Two weeks later, on a gold and blue November afternoon, I stood in our kitchen reaching for an apple and wondering what I should be when I grew up because my third-grade teacher at Our Lady Help of Christians had recently posed the question. She’d gotten angry when nobody said priest or nun.

Nurse, I’d lied. My mother worked in the ICU of the fortress-like Kings County Hospital, but I could not imagine doing so. Though my father and four uncles were firefighters, I could not have considered this, even if I’d been so inclined. Girls were not allowed in the FDNY (yet).

Then I thought, I’ll be an author. I’d always loved books. I would write them.

For a long time, I’d had a story in my head with a title and characters and a plot in perpetual revision. I could not believe I had never before thought of writing it down.

I dashed upstairs and found the Muppet stationery that I’d gotten for my birthday and had tossed aside as though it were a pair of socks. I took up a fresh pencil and began. A week later, I nearly quit in confusion because I could not translate the images in my head onto the page. But somehow, it did not matter that it had proved difficult. I’d already made up my mind: I would be a writer.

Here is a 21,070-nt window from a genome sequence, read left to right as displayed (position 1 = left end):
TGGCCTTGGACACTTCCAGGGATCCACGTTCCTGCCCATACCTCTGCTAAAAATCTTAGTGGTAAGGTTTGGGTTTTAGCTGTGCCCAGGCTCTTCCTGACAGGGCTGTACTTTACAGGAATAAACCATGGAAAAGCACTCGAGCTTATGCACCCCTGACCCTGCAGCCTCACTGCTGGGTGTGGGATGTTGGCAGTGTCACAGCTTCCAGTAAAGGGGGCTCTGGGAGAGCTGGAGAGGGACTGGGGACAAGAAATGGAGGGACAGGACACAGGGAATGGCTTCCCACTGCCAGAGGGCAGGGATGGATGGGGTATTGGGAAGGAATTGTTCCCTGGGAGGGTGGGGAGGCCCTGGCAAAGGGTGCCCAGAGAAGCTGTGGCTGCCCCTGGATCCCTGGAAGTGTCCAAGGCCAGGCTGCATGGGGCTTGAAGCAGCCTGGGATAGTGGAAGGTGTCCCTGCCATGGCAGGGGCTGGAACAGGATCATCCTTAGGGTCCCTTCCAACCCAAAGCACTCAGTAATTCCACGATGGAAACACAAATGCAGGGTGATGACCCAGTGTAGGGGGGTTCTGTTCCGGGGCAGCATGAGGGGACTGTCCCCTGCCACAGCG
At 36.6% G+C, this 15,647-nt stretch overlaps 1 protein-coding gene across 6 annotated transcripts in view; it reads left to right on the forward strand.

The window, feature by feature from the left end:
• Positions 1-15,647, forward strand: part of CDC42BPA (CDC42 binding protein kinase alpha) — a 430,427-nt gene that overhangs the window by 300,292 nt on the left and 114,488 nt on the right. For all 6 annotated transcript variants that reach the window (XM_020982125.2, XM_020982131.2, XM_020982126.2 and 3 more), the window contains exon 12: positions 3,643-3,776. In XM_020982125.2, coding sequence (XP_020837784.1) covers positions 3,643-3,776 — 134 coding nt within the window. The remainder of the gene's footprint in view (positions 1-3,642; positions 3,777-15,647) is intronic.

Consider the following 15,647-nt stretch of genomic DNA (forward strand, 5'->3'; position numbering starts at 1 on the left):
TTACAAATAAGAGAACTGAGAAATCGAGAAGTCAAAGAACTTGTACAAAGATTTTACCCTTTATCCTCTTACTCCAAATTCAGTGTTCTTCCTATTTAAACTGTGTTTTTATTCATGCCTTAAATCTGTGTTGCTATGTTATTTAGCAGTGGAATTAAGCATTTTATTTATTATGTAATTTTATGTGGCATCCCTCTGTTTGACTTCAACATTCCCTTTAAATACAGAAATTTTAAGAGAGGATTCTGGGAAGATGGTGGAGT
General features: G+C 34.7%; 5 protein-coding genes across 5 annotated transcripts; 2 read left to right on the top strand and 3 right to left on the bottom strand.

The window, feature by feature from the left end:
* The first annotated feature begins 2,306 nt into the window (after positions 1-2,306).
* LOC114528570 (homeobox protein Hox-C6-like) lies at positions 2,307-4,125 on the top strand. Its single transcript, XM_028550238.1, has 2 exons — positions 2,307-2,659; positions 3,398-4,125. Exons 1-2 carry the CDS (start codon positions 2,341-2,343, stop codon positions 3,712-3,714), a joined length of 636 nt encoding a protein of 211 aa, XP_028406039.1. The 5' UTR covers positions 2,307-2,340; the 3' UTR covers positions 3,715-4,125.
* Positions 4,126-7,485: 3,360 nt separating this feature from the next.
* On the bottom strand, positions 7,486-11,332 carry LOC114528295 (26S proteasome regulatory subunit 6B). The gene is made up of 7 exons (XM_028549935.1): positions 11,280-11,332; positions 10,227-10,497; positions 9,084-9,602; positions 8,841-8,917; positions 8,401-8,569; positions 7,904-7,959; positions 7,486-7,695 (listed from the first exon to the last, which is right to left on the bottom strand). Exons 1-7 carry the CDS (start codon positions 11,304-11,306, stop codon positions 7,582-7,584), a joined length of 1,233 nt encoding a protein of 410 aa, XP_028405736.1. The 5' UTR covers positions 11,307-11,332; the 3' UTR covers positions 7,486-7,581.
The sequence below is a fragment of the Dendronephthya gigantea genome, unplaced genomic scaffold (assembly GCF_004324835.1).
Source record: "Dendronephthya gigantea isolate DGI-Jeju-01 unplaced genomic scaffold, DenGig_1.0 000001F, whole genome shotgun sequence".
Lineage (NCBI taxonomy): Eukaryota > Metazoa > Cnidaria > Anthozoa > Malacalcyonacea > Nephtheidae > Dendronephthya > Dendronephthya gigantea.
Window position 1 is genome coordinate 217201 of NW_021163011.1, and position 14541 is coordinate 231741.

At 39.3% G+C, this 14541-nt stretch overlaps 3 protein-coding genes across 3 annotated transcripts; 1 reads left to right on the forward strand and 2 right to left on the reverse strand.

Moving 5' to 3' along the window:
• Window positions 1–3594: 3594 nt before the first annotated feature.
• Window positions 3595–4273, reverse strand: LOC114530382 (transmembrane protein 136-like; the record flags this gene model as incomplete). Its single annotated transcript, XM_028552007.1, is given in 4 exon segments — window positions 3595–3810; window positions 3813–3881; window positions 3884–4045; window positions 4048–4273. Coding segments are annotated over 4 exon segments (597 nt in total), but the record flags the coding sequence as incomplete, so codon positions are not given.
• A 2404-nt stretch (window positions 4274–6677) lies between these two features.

Link to the rest at The Literary Hub

How To Get Published

8 February 2017

From The Writing Cooperative:

“Sorry we don’t publish unpublished authors.”

This is the conundrum I found myself in when I finished writing Hellbound. I had sent submission letters to as many agents and publishers as I could find on the Internet. Their responses were largely saying the same thing; unless you have a successful body of recognised work behind you, we won’t even read your manuscript.

Somewhat disheartened, I turned to my contacts to see what I could do, or whom I could approach to at least get an unbiased opinion on the story. My search led me to Michael Williams, a man connected with a radio station I was doing the weekly surf report on Friday mornings. Michael had previously worked for one of Australia’s largest independent publishing houses, Text Publishing. He ever so kindly accepted my request to take a look, and offer some advice.